I have been working on a Spreadsheet From Hell at work - 60,000 lines or so that have to have things done to them manually. The end of that is finally in sight, though - I've been working on it sporadically for about the last 10 days. Now I just have to find my boss a nonstop flight to Pensacola that doesn't cost $900, which may be a harder job than the spreadsheet.
mellificent: (Totoro bus stop)
So, I went to bed thinking this tropical storm was about to hit us (although not terribly worried about it, admittedly), and it did rain quite a bit after I was in bed, but it never was bad enough to wake me up... and before I could really process the fact that that was a bit odd, Rob came in this morning and said that Humberto had turned further east during the night and became a hurricane - nobody at all had predicted that - and gone in just across the mouth of the bay from us, at High Island, and was wreaking all sorts of havoc over towards Beaumont, where nobody expected anything much and probably hadn't, y'know, even brought in the lawn furniture.

But that put us on the dry side, so once it went past us, we were done. The water's all calm this morning and everything. We did get quite a bit of rain, though. It started raining about 4:30 yesterday afternoon - I got really wet getting home - and rained steadily up until the thing went past us around midnight. Not much in the way of wind though, and the power flickered a few times but never did completely go out. (It did turn my computer off and back on a couple of times late in the evening, which can't possibly be good for it, but oh well.)

(Incidentally, the forecaster-types did say that Humberto had the potential to become a hurricane if it stayed off-shore long enough, but nobody seemed to expect it to, really. Predicting what the heck hurricanes are going to do is still a very chancy business.)
mellificent: (umbrellas)
It rained on us off and on most of the way up to Austin on Saturday, starting the very minute we got in the car. (If we hadn't left exactly at 9:00 like we said we were going to, we would have gotten very wet. It's very unusual for us to be right on time like that, so we were lucky.) There wasn't any visible flooding in Austin, but all of the electronic traffic signs around town said,


The Brazos river was visibly very muddy, even on Monday, but the Colorado wasn't at all - we figured maybe it was because the Brazos was coming straight down from where all the rain was, while the water in the Colorado had been through a couple of lakes and over Mansfield Dam and so forth, in between. (Or it could just have been a difference in the soil upstream, I suppose - that east Texas red mud.) Anyway, both of them were really high, you could tell that very easily.

And gee, it's raining again now. So much for rockets' red glare for the 4th, unless this stops.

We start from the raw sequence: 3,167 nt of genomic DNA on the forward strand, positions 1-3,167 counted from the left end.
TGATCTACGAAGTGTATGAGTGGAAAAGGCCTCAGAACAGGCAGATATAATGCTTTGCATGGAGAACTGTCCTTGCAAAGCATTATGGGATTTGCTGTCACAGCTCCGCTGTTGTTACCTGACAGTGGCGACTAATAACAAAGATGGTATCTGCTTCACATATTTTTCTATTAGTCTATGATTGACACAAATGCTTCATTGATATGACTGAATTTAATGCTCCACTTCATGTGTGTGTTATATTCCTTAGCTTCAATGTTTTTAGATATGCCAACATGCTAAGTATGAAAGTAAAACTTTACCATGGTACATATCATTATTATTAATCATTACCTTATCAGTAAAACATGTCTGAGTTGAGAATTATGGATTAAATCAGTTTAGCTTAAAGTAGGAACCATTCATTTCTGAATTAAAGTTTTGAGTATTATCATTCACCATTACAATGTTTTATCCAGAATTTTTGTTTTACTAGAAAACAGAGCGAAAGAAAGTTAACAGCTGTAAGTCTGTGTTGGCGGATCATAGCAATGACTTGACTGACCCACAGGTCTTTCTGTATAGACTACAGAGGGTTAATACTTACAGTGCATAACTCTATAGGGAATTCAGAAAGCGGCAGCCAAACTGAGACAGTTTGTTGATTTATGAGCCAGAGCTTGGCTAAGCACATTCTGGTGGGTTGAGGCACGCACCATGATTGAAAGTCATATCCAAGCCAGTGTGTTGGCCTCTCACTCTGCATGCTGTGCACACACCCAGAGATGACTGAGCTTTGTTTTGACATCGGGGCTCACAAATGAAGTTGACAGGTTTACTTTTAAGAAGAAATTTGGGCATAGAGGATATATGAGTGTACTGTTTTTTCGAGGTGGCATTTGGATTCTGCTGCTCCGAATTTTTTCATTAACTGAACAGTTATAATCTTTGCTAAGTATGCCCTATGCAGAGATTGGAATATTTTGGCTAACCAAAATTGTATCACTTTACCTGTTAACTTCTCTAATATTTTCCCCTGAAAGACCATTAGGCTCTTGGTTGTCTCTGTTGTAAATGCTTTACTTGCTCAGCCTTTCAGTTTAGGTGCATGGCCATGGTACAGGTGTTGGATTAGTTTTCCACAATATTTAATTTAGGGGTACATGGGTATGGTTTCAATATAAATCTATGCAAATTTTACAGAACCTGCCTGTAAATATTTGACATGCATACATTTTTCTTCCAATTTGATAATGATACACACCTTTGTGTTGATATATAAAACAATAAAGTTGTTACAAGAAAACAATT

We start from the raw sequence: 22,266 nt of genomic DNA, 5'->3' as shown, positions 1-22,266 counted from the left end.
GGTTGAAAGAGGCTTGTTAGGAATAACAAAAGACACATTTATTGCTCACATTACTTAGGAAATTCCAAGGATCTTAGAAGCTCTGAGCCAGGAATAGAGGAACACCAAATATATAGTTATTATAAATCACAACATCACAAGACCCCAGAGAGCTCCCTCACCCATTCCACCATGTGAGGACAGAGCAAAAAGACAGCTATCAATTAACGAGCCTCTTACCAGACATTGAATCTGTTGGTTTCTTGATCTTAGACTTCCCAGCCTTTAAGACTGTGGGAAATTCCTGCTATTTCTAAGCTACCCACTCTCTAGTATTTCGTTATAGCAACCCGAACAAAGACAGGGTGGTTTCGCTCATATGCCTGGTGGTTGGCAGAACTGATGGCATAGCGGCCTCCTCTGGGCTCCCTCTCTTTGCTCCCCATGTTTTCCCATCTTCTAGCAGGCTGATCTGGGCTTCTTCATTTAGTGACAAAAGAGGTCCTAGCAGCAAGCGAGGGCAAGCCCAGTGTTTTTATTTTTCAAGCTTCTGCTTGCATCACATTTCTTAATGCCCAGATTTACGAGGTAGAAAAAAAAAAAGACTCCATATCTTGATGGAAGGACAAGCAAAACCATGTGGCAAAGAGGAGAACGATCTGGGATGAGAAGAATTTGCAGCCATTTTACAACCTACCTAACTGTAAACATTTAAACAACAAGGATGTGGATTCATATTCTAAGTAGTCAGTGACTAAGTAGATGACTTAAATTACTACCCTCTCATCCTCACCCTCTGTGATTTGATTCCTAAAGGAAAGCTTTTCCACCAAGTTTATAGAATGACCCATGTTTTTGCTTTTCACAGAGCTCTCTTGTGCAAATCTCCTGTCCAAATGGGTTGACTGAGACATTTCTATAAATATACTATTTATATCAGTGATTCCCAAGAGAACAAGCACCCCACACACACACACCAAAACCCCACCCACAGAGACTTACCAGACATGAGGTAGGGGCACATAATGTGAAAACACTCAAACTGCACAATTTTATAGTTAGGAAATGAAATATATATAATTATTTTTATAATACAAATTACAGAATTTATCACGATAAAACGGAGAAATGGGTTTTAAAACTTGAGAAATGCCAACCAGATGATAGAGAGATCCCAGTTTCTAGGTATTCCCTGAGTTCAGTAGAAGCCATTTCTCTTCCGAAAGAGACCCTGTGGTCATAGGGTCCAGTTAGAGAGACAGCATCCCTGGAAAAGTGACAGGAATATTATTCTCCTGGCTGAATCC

(More on the trip to Austin later, if I can get around to it!)
mellificent: (GuildWars elementalist)

Originally uploaded by Mellicious.

(Explanation of the picture is at the bottom.)

I went home sick today. I think this time it's my boss' fault; she had a cold and now most everybody in our office seems to have come down with it. I'm just hoping I won't be as sick as I was at Thanksgiving. I worked until about 12:45 and got most of the stuff I needed to do, done, so I don't have to worry about it Monday; then I left.

I drove home in fog like pea soup. No burning off in the middle of the day today. It was bad at 1:00 and it was worse at 5:00, when I came back to get Rob. They said on the news that visibility in Galveston was 8/10 of a mile but that's bullshit. Maybe away from the beach it was, but on the Seawall it was not much at all over a quarter of a mile. (Not unless they measure these things in a way that has nothing at all to do with how far you can actually, see, anyway.)

(I have to talk about GuildWars here & there, you know?)

I deleted my mesmer that I made in the original game, because I wasn't playing her at ALL since nightfall started, and I started a new mesmer in Nightfall. This is the new one, in the picture. I really do like playing a mesmer, but - I don't know why really, I just wasn't thrilled with my Prophecies one. We'll see if I keep playing this one.

(Notice the Egyptian influence in that picture, by the way - the giant "queen" statues, I mean. There are a number of those around in the game.)

Holidailies gold
mellificent: (Firefly - umbrella)
It was actually chilly outside today. It was around 80 a couple of days ago, but it's somewhere in the 50s today, which means I actually wore a coat this morning. In Galveston, this is a big deal, the first coat day of the season. (Some years it comes considerably later than this.)

Galveston is due to be invaded by some 300,000 bikers this weekend - it's something called the Lone Star Rally and it's been going on in Galveston for several years now and seems to be growing exponentially. Coincidentally, I am going to be out of town a good chunk of the weekend, which seems fairly fortunate. I have no problem with bikers but any of those times when there's an extra quarter of a million people on the island tend to get a little crazy.

I am going up to Houston for the International Quilt Festival, which I do every year, but this year for the first time I am spending the night. A couple of years ago they built a Hilton adjoining the convention center, and the temptation to book someplace to be able to go and collapse was just too much.

I know most non-quilters seem to have trouble even imagining what a quilt festival is like, but let me assure you, a lot of you artier types would like it a lot. They have literally thousands of quilts on display - both traditional and art quilts, and even a certain amount of clothing and dolls and so forth. Then there are the vendors, which go on for 20 aisles or so. They sell fabric, yes - but also antique quilts and all sort of sewing stuff and beads and gifts and well, you name it. If they think it will appeal to women - because a good 95% of the attendees are women, I would say - then somebody will be selling it. There are also classes and lectures and things that go on all week, and which usually fill up way, way early. I have never bothered with those.